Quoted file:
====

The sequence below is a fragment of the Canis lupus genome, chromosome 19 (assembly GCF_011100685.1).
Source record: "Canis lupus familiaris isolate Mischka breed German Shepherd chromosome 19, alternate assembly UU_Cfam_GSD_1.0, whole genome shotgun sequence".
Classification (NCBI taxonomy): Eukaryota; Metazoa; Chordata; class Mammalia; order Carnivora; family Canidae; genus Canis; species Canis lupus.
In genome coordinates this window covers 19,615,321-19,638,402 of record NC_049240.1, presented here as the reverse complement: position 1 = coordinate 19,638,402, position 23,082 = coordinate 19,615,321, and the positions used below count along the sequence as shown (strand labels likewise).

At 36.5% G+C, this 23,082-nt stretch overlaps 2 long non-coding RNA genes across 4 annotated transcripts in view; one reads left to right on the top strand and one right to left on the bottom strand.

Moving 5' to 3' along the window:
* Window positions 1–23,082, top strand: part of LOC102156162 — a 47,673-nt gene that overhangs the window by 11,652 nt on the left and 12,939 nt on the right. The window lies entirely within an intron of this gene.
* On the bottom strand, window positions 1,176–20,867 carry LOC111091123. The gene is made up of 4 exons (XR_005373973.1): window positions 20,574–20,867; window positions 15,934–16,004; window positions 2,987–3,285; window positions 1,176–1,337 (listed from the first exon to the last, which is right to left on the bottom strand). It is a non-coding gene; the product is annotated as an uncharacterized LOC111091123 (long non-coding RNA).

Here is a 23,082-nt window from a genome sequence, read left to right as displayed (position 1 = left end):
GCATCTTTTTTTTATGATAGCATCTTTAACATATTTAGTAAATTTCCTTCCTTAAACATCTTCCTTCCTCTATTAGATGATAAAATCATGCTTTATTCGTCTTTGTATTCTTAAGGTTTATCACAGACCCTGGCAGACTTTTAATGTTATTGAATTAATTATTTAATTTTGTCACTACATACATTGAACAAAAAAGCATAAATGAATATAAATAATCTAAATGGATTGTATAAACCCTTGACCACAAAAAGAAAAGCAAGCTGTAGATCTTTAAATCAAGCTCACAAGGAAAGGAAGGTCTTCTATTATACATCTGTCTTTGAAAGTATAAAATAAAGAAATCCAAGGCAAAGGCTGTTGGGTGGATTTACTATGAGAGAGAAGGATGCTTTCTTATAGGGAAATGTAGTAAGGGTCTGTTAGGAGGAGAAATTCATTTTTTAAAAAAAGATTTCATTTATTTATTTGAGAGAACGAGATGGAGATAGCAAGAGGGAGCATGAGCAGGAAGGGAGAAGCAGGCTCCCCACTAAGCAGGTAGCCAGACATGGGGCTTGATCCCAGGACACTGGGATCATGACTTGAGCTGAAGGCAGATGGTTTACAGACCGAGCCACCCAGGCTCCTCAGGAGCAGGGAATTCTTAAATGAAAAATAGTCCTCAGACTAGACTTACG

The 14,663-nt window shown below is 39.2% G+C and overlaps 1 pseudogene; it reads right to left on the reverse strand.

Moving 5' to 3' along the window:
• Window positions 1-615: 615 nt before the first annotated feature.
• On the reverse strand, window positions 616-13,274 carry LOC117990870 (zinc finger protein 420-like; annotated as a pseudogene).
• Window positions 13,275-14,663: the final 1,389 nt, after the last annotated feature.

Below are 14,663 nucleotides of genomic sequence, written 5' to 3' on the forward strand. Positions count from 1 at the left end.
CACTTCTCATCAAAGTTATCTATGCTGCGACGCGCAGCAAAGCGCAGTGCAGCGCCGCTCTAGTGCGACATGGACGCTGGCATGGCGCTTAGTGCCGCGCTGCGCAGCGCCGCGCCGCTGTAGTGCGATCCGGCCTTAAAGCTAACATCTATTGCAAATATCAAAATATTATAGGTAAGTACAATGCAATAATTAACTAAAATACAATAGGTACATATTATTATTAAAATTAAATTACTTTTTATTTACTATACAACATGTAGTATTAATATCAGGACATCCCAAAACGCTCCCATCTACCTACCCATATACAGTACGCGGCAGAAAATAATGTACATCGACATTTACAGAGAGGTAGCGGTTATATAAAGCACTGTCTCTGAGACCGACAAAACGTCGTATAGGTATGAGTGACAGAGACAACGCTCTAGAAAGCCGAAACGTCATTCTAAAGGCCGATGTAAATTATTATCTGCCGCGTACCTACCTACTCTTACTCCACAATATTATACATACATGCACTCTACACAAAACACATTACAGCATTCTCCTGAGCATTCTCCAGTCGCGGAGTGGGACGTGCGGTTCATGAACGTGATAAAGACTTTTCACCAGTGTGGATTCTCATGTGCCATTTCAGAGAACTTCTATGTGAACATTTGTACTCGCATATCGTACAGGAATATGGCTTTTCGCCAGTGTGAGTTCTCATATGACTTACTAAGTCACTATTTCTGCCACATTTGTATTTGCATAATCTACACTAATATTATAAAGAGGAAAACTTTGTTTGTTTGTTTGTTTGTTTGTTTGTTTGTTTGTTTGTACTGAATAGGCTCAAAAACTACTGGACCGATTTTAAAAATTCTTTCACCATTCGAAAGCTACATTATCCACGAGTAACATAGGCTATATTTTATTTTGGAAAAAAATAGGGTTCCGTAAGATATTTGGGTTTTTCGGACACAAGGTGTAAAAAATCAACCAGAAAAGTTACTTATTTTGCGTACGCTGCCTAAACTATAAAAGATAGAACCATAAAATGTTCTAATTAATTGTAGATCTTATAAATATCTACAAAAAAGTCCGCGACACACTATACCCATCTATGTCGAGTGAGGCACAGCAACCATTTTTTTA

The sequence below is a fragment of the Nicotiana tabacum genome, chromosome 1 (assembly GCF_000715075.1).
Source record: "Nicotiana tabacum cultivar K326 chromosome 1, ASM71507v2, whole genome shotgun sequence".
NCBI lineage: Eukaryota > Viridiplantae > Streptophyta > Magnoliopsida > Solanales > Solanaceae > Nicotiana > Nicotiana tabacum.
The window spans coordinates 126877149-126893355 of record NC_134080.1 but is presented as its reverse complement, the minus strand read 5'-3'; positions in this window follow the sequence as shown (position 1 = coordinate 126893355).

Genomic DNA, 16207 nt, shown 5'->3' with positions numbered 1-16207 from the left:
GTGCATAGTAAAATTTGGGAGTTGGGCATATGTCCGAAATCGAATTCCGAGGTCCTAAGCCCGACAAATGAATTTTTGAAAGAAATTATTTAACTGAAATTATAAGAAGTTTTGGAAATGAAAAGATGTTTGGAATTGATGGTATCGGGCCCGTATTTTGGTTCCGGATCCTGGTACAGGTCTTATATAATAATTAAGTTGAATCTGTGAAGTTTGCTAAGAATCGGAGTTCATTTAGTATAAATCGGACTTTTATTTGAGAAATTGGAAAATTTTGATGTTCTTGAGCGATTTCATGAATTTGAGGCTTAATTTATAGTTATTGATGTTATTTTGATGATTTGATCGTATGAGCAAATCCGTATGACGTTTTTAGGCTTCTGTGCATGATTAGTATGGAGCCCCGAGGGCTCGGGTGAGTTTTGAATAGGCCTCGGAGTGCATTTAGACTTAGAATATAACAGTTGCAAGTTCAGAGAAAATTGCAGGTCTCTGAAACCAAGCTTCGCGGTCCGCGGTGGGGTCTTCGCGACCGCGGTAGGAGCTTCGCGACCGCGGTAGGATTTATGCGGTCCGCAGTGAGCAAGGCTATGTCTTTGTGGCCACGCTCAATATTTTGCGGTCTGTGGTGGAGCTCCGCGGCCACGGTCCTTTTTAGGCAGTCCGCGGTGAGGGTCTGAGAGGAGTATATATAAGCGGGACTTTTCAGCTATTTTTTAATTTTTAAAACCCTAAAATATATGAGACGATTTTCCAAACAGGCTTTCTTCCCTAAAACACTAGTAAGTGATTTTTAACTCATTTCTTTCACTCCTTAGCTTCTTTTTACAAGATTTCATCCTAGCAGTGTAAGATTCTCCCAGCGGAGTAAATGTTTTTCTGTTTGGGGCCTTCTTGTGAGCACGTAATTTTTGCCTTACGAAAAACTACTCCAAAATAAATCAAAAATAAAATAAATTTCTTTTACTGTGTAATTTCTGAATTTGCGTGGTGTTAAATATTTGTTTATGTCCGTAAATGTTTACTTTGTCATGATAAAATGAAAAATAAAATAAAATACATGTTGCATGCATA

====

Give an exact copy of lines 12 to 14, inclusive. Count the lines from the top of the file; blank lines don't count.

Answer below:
Moving 5' to 3' along the window:
• Window positions 1-615: 615 nt before the first annotated feature.
• On the reverse strand, window positions 616-13,274 carry LOC117990870 (zinc finger protein 420-like; annotated as a pseudogene).